Sunday, December 28, 2008

Randori and Kata

This is in response to a very thoughtful and excellent post by Kevin Levitt on his blog at

I have to respectfully disagree about the necessity of randori type activity in training. People in Japan have been arguing about this for at least 400 years, but the randori folks have never achieved a noticeable advantage over the kata only folks. The kata only folks demonstrated the effectiveness of their training methodology throughout the Tokugawa era from 1600 to 1868, holding their own in challenges, fights and duels. I believe the key is that the kata system must not focus on techniques, but on higher skills such as recognizing openings, preparing feints, and dealing with surprises.

I've done both randori focused training, and kata focused for a while now. What I discovered is that my effectiveness in randori increases most dramatically when I don't do randori, but instead make kata training the center of practice. This isn't technique training, but well developed situational training where my partner controls the speed and timing of the action. To do the kata effectively, I have to learn multiple lessons about reading my partner's body set, timing, and spacing as she changes timing, spacing and speed I have to deal with.

I am always amazed at how quickly I can apply these lessons to effect in randori situations.

Randori practice on the other hand is intense and fun, the main thing I take away from most randori training is knowledge of what I'm doing that already works, and what kata need more practice. I can practice kata for a long time without doing randori. When I go back to the randori, I inevitably find myself much more effective. On the other hand, when I spend too much time doing randori, I find that my randori skills don't improve, and often they deteriorate. The chaos of randori doesn't leave enough room to focus on skill development and the desire to win can actually defeat the learning and improvement process as you shift back to relying on raw strength and speed to overcome opponents when your technique is insufficient.

Randori is fun, and it validates who has learned their lessons well, but I really don't think it is a good teaching tool. It is a great way for people to test what they have learned and find out where they need to practice.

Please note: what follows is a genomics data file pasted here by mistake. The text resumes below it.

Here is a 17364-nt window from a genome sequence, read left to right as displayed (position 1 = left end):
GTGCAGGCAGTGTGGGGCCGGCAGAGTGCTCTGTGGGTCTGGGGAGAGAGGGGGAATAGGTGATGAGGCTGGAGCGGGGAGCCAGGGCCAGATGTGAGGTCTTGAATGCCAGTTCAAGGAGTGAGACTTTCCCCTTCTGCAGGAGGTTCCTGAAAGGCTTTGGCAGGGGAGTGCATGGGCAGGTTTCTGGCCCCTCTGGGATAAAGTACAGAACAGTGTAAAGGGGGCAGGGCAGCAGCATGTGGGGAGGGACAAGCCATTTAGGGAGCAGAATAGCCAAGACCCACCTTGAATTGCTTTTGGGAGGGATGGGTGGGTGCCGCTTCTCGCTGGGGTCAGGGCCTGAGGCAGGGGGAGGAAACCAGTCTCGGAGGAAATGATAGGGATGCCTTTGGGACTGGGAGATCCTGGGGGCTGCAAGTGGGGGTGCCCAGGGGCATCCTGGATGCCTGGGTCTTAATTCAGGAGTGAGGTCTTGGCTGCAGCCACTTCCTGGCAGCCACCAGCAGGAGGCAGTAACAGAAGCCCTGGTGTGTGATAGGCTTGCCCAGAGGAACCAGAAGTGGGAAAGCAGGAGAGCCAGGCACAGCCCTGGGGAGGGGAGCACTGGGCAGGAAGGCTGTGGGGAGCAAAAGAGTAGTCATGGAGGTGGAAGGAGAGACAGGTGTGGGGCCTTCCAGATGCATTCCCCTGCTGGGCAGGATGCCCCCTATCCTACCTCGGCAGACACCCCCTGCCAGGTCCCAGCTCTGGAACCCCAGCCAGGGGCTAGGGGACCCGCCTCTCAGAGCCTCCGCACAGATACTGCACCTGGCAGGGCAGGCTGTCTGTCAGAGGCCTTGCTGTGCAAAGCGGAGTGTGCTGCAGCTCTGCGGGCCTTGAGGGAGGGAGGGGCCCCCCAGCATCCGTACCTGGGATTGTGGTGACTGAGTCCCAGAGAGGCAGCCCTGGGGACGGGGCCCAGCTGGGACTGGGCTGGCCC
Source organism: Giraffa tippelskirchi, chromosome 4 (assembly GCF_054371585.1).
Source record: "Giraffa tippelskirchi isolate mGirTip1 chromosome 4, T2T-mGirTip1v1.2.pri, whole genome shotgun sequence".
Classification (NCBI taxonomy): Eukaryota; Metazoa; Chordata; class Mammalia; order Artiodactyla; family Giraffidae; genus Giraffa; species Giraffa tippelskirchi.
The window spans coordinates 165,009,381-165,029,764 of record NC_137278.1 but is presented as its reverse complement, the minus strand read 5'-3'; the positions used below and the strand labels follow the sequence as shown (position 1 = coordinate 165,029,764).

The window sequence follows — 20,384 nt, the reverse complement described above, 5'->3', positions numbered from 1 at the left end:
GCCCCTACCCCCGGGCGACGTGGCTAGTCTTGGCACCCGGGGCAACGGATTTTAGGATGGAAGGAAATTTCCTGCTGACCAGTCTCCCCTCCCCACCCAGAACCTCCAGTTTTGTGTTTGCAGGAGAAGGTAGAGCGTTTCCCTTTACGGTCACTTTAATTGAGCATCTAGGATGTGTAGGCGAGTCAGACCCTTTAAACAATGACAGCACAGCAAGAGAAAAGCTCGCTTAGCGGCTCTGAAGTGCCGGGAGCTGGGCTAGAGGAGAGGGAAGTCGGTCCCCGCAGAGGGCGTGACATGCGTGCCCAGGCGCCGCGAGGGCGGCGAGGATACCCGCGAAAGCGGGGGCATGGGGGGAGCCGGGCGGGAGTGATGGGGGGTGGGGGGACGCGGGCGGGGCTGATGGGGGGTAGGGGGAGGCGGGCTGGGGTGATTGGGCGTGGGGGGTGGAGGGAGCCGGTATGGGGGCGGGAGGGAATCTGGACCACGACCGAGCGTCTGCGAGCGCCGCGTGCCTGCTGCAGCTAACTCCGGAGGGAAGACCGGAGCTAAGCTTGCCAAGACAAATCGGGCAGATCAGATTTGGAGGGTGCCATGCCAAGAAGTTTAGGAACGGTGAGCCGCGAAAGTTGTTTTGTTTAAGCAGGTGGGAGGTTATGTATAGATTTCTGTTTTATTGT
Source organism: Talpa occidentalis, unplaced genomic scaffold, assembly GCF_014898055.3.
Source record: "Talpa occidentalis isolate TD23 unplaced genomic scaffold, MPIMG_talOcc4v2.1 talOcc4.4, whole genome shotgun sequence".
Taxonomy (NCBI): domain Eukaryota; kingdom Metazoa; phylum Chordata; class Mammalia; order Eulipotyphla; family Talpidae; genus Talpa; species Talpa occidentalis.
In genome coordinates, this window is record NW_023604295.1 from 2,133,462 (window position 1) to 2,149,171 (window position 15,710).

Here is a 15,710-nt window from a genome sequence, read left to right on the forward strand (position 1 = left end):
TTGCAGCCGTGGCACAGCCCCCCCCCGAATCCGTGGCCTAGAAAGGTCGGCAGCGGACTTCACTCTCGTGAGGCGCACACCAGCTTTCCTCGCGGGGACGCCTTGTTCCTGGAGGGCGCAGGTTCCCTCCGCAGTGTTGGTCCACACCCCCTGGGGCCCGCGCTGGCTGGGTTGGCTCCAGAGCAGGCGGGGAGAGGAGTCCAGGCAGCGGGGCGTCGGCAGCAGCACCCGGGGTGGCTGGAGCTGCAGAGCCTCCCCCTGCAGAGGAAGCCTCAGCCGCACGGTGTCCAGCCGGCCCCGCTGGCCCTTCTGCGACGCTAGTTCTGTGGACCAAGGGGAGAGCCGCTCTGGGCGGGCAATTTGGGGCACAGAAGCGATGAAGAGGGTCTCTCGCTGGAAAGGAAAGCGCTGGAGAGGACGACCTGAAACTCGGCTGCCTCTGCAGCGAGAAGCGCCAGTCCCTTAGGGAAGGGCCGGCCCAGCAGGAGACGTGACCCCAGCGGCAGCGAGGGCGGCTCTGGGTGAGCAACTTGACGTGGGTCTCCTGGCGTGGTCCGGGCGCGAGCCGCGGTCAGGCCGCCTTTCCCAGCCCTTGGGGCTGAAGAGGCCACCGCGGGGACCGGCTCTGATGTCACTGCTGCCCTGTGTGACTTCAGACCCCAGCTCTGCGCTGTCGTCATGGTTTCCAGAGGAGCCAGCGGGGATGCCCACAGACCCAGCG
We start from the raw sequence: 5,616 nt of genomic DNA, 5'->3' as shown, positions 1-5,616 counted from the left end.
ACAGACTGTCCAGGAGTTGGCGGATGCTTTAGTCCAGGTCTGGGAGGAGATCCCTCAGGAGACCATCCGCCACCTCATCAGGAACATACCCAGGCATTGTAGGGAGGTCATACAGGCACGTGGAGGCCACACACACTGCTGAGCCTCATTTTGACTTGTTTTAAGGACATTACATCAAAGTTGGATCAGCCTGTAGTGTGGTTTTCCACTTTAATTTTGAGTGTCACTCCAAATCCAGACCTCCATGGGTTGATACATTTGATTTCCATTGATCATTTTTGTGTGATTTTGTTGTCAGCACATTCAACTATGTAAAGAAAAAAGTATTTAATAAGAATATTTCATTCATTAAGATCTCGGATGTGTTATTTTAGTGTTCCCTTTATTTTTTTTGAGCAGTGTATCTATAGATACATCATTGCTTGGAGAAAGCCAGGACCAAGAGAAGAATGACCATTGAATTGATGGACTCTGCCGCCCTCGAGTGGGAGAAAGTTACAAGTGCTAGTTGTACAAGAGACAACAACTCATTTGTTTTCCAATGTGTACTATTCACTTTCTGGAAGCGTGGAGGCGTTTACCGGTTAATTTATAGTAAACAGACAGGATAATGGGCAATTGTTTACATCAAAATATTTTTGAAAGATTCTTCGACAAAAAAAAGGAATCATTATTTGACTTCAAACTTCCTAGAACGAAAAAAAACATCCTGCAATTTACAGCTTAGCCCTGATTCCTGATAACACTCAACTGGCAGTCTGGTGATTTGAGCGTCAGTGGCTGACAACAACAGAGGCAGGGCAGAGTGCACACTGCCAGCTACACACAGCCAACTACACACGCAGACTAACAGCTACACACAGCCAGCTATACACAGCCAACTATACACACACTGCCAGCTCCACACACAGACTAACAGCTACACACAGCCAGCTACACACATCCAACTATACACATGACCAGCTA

Friday, December 26, 2008

Budo and the unflinching gaze

In most Japanese classical budo, the vast majority of training is done with a partner, and in the modern budo there is generally some form of randori . Training with another person with whom you have to demonstrate the effectiveness of your technique forces you to be honest aobut your technique. Unless your training partner takes a dive for you, you have to be honest about how well you are doing a technique and what needs work.

When using a live blade in iaido, it's difficult to find sensible people who are willing to act as training partners. You have to train solo. Solo training means you don't have independent input on your technique. The most difficult thing about iaido training is that you have to look at yourself and decide if you're doing things correctly. I don't know about anyone else, but I have a nearly limitless ability to convince myself my technique is great. Without the check of a partner, I can tell myself all sorts of stories about how fine what I'm doing is. Good iaido demands that you look at yourself without flinching. I have to think about what I'm doing very carefully so I can't let little self-deceits slip in.

I have led myself down some disasterous dead ends, even when people whose opinion I should know enough to listen too have told me how wrong I was. Even looking at myself on video didn't help much. My river of training started flowing backwards for a couple of years while I listened to the lovely lies I was telling myself. It was only when I started to look at myself without consideration of how good or bad I was did I begin to fix things. I had to stop telling myself that this or that works better for me, and only ask "How close is what I am doing to ideal iaido?" When I started doing that and looking at my iai without flinching I started making progress again.

Looking at myself like this has been really hard on my ego. As much as I try to convince myself critizism from others isn't quite right, it really hits hard when it is coming from own mouth.